Hooky reveals Frank Sinatra’s influence on Joy Division and why he wishes he’d written Robbie Williams’ ‘Angels’.
Joy Division’s Peter Hook and Bernard Sumner have contributed to a new oral history of new wave by authors Lori Majewski and Jonathan Bernstein, looking back on the band’s unique chemistry with singer Ian Curtis and lamenting the prevalence of ‘Atmosphere’ at funerals.
“‘Atmosphere’ is a favourite with many Joy Division fans,” says Hooky in an excerpt published by SPIN:
“The reason it’s not my favourite song is it’s always associated with funerals. Every funeral I go to, they play bloody ‘Atmosphere’. The most popular song at weddings is ‘Angels’ by Robbie Williams [Ed. note – that’s not quite true] and the most popular song at funerals is ‘Atmosphere’. When I went to [Factory Records boss] Tony Wilson’s funeral and they put ‘Atmosphere’ on at the end, I wished we had written fuckin’ ‘Angels’.”
Hooky also reveals that Wilson foisted copies of Frank Sinatra records on Curtis, hoping he might be influenced by the Rat Pack crooner.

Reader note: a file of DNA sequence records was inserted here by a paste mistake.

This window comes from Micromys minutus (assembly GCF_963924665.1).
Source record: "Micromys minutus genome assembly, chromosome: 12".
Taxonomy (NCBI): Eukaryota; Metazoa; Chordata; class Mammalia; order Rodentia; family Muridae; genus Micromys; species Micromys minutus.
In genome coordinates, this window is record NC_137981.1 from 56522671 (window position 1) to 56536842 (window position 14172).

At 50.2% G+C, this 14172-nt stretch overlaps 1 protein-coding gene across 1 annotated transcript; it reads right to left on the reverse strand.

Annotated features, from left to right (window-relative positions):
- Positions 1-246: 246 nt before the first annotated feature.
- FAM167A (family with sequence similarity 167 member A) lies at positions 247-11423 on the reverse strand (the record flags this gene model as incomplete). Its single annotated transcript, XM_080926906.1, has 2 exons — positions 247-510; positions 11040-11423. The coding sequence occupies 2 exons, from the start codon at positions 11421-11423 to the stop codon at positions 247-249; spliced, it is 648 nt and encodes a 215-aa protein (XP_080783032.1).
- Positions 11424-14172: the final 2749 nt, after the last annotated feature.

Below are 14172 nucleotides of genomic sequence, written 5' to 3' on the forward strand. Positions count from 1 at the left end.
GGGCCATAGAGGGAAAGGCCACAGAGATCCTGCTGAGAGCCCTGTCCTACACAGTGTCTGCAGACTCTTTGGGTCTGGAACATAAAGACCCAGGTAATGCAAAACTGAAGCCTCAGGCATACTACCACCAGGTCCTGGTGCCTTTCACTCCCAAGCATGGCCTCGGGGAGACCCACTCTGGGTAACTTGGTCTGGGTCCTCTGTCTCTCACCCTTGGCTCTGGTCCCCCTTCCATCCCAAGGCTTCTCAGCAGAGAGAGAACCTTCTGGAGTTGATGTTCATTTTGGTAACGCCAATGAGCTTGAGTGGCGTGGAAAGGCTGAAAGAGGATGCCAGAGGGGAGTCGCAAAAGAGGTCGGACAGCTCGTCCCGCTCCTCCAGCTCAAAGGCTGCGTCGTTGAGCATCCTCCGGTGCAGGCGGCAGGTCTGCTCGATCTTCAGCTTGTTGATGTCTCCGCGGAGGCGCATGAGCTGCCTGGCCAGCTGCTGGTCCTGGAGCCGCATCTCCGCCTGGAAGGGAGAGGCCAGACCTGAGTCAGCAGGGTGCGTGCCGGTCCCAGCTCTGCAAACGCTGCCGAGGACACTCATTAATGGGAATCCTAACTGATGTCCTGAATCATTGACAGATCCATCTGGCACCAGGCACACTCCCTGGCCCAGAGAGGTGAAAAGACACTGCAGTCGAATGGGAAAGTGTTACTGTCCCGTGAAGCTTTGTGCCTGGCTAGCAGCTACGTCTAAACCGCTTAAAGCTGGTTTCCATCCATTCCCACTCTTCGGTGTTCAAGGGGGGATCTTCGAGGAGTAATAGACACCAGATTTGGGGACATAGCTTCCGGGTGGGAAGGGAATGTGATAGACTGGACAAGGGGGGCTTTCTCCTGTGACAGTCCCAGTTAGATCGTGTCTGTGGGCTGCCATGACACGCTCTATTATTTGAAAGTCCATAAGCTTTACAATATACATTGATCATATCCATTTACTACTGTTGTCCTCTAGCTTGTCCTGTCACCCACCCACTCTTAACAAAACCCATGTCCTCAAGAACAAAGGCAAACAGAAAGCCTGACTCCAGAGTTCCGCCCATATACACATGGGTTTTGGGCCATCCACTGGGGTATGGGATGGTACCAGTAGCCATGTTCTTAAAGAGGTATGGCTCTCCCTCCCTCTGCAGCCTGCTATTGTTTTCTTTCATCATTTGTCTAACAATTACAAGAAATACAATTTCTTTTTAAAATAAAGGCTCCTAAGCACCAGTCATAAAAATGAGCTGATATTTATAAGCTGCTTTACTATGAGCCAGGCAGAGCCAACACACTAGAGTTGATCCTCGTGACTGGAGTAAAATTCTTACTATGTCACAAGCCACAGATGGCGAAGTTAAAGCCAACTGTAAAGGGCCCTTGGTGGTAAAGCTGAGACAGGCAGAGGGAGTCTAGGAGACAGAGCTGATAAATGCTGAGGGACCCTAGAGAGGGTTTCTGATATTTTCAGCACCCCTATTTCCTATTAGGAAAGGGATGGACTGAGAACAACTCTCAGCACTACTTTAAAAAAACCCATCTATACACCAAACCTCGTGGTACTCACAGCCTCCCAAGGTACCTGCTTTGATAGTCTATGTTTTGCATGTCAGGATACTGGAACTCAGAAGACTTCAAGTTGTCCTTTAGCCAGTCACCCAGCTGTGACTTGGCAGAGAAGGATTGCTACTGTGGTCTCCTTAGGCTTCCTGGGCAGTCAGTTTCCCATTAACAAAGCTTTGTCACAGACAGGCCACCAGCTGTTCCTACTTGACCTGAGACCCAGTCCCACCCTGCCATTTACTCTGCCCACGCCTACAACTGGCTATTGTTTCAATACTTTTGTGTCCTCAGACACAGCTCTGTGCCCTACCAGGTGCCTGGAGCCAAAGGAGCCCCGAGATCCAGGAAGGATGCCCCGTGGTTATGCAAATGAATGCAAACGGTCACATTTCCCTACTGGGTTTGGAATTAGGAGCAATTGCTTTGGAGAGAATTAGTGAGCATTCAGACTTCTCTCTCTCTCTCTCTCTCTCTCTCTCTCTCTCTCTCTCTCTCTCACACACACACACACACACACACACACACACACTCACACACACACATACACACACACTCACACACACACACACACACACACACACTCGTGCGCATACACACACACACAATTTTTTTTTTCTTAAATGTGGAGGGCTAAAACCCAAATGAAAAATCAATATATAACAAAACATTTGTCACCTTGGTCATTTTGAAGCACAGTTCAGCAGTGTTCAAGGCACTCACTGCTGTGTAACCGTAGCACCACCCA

“[Before recording ‘Love Will Tear Us Apart’, Wilson] gave [Curtis] a double LP [of Sinatra’s] and said, ‘Listen to this.’ It’s plainly ridiculous at first sight, but now that I’m a fan of Frank Sinatra — as these things happen as you get older — I can see what Tony meant. He was referring to Sinatra’s soul and passion and the delivery. But I think Ian had that anyway, unless maybe he did get it from Frank.”
Commenting on the band’s writing process, Hook added that their singer “always had a bag of lyrics with him, scraps of papers with ideas written on them.”
“As we were playing, he’d just delve into this bag and pull something out, mumble it — at least, that’s what it sounded like to us — and then he’d elaborate, and it built up from there. The next minute, you had a song. The great thing about Ian was that you didn’t really need to hear what he was saying; you could just look at what he was doing and know that he meant it. That fire, that passion in his body language and his delivery, let you know that everything was okay.”
Read the rest of the excerpt over at SPIN. Mad World: An Oral History of the New Wave Artists and Songs That Defined the 1980s is out now.